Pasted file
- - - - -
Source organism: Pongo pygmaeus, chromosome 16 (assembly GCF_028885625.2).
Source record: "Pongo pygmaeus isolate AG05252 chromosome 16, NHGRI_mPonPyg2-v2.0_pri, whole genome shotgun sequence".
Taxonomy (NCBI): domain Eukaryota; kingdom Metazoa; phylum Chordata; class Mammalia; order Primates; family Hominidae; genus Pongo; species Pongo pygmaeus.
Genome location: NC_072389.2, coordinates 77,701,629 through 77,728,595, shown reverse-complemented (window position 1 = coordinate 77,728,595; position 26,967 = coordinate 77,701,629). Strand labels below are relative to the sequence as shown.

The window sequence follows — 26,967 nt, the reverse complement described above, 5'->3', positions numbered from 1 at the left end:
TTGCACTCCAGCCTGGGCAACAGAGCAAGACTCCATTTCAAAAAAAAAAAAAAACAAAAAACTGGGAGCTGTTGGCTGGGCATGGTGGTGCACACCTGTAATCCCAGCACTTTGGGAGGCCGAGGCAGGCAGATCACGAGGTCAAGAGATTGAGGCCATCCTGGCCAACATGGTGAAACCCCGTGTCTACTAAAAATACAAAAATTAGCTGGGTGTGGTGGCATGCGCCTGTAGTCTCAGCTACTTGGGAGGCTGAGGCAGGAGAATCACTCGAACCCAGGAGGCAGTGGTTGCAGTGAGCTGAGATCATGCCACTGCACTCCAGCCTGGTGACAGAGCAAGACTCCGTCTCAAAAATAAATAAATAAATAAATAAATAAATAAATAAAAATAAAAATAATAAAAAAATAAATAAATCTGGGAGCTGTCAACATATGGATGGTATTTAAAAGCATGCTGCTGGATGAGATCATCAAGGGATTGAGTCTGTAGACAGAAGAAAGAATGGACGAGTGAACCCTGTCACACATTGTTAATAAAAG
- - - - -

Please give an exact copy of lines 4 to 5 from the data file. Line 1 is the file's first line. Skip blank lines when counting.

Genome location: NC_072389.2, coordinates 77,701,629 through 77,728,595, shown reverse-complemented (window position 1 = coordinate 77,728,595; position 26,967 = coordinate 77,701,629). Strand labels below are relative to the sequence as shown.

The window sequence follows — 26,967 nt, the reverse complement described above, 5'->3', positions numbered from 1 at the left end: